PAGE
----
Take the 2-minute tour ×
Stack Overflow is a question and answer site for professional and enthusiast programmers. It's 100% free, no registration required.

I'm still a little new to this, so I might not know all the conventional terms for things:

Is it possible to preserve Python tuples when encoding with JSON? Right now json.loads(json.dumps(tuple)) gives me a list back. I don't want to convert my tuples to lists, but I want to use JSON. So, are there options?

The reason why: I'm creating an app that uses multi-dimensional arrays, not always the same shape. I've got some class methods that use recursion to probe the arrays and cast the endpoints as a string or int. I recently realized that (based on how my recursion works) I can use tuples to prevent deeper recursive searching of arrays (Python rawks). This could come in handy in situations where I know I for sure I won't need to be probing any deeper into my data structures.

share|improve this question

3 Answers 3

up vote 8 down vote accepted

You can write a highly-specialzed encoder and a decoder hook:

import json

class MultiDimensionalArrayEncoder(json.JSONEncoder):
    def encode(self, obj):
        def hint_tuples(item):
            if isinstance(item, tuple):
                return {'__tuple__': True, 'items': item}
            if isinstance(item, list):
                return [hint_tuples(e) for e in item]
                return item

        return super(MultiDimensionalArrayEncoder, self).encode(hint_tuples(obj))

def hinted_tuple_hook(obj):
    if '__tuple__' in obj:
        return tuple(obj['items'])
        return obj

enc = MultiDimensionalArrayEncoder()
jsonstring =  enc.encode([1, 2, (3, 4), [5, 6, (7, 8)]])

print jsonstring

# [1, 2, {"items": [3, 4], "__tuple__": true}, [5, 6, {"items": [7, 8], "__tuple__": true}]]

print json.loads(jsonstring, object_hook=hinted_tuple_hook)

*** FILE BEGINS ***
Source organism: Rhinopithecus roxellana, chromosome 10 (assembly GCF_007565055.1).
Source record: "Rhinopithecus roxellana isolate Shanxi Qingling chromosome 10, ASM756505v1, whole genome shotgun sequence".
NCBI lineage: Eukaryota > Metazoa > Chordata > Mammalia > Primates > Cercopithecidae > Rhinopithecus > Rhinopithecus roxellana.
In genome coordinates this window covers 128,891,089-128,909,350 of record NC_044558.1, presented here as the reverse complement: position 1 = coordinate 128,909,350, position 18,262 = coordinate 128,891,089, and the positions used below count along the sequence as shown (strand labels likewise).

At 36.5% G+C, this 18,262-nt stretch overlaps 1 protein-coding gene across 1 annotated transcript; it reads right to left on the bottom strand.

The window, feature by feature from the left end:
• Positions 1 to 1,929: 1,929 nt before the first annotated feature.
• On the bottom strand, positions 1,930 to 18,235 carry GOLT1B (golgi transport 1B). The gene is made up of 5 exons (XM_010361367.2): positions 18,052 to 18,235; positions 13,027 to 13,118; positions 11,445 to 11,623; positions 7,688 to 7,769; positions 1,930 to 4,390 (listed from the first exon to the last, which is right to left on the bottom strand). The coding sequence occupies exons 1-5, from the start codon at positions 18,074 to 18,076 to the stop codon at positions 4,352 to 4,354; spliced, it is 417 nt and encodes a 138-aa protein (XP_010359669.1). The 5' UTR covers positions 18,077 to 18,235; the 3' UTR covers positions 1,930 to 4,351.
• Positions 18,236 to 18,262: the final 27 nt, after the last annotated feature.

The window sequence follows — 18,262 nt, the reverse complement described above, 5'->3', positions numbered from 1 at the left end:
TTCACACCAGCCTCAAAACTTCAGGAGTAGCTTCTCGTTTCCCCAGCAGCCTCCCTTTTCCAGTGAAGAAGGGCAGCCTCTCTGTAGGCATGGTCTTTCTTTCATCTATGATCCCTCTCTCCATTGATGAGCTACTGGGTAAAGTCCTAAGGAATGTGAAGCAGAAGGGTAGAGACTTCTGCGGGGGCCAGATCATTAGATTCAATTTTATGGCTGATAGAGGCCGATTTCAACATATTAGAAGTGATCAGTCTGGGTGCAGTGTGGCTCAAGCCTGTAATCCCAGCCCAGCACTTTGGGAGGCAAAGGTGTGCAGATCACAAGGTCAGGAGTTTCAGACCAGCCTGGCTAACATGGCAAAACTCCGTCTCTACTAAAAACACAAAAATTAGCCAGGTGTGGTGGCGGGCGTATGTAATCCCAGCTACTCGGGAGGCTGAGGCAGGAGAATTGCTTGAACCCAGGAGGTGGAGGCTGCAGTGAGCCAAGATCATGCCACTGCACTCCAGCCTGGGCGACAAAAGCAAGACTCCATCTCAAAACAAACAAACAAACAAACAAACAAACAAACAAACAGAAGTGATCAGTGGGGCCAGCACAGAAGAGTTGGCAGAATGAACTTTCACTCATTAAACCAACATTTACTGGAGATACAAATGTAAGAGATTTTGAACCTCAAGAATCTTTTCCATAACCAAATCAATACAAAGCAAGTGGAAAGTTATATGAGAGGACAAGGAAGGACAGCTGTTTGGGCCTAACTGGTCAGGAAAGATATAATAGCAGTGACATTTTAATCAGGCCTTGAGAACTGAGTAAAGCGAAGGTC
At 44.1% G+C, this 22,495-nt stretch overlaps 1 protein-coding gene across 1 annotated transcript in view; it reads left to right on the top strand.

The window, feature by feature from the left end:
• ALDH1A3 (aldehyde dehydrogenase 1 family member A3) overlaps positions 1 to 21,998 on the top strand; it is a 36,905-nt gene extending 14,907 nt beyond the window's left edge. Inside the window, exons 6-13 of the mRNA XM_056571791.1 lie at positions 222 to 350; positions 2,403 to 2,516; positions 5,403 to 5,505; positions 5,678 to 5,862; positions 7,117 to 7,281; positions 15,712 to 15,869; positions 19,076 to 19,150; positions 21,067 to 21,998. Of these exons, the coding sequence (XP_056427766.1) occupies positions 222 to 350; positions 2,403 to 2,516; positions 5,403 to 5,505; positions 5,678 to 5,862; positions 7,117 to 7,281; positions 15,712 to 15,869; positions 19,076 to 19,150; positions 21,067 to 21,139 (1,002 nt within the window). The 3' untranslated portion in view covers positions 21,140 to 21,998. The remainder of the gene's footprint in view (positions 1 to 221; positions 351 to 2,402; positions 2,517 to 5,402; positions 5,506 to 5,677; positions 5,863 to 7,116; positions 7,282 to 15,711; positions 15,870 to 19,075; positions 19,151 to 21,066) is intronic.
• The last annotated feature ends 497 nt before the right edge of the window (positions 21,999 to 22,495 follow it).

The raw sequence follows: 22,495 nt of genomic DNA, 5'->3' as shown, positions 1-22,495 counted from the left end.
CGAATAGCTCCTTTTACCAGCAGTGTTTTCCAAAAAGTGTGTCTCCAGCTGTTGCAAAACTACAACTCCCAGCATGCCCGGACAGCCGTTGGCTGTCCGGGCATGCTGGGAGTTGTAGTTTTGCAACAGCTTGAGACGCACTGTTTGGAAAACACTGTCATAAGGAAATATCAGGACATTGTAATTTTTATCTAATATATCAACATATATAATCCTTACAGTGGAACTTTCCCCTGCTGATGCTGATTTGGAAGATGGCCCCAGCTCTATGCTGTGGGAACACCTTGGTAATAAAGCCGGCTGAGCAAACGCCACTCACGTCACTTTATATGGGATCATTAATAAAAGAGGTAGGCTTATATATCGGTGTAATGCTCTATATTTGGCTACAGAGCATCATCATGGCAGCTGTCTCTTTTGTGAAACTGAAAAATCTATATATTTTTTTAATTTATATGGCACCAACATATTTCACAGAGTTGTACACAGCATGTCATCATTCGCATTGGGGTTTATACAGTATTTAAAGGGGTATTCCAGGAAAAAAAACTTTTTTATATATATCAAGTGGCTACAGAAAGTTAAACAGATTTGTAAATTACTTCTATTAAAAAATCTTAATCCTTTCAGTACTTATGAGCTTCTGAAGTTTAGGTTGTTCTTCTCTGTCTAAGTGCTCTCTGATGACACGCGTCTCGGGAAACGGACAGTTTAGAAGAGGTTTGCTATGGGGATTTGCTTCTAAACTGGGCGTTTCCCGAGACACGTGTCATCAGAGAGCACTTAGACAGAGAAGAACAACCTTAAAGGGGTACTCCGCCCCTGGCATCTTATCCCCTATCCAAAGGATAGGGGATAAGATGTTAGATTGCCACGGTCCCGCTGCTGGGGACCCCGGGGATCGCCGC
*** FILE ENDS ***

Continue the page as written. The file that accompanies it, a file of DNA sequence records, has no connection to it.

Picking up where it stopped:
# [1, 2, (3, 4), [5, 6, (7, 8)]]
share|improve this answer
Nice. Quite similar to what pymongo does. To be complete, there should be also dict branch in encode. –  georg Mar 30 '13 at 19:08
That why it's specialized :) OP's arrays don't seem to have dicts in them. –  Pavel Anossov Mar 30 '13 at 19:22
Thanks! It took me a minute to read the code, but I get it and that's exactly what I needed. That's the same way that I'm doing recursion on the multi-d arrays. I'm doing hooks "outside of" json right now though, so maybe I should read up on object_hooks. –  mrKelley Mar 31 '13 at 15:56

Nope, it's not possible. There is no concept of a tuple in the JSON format (see here for a concise breakdown of what types exist in JSON). Python's json module converts Python tuples to JSON lists because that's the closest thing in JSON to a tuple.

You haven't given much detail of your use case here, but if you need to store string representations of data structures that include tuples, a few possibilities immediately come to mind, which may or may not be appropriate depending upon your situation:

  1. Create your own encoding and decoding functions
  2. Use pickle (careful; pickle.loads isn't safe to use on user-provided input).
  3. Use repr and ast.literal_eval instead of json.dumps and json.loads. repr will give you output reasonably similar in appearance to json.dumps, but repr will not convert tuples to lists. ast.literal_eval is a less powerful, more secure version of eval which will only decode strings, numbers, tuples, lists, dicts, booleans, and None.

Option 3 is probably the easiest and simplest solution for you.

share|improve this answer

The principle difference between python lists and tuples is mutability, which is irrelevant to JSON representations, as long as you're not contemplating modifying the internal members of the JSON list while its in text form. Just turn the lists you get back into tuples. If you're not using any custom object decoders, the only structured datatypes you have to consider are JSON objects and arrays, which come out as python dicts and lists.

def tuplify(listything):
    if isinstance(listything, list): return tuple(map(tuplify, listything))
    if isinstance(listything, dict): return {k:tuplify(v) for k,v in listything.items()}
    return listything

If you are specializing the decoding, or want some JSON arrays to be python lists and others to be python tuples, you'll need to wrap data items in a dict or tuple that annotates type information. This in itself is a better way to influence an algorithm's control flow than branching based on whether something is a list or tuple (or some other iterable type).

share|improve this answer
Code-only answers are frowned upon on Stack Overflow. Please explain what your code does, and why it is a better option than the other answers. I'm fairly certain this doesn't even come close to answering the OP's question, so a good explanation is doubly warranted. –  MattDMo Aug 13 at 20:08
Now it is explained. –  rhoark Aug 20 at 15:25

Your Answer


By posting your answer, you agree to the privacy policy and terms of service.

Not the answer you're looking for? Browse other questions tagged or ask your own question.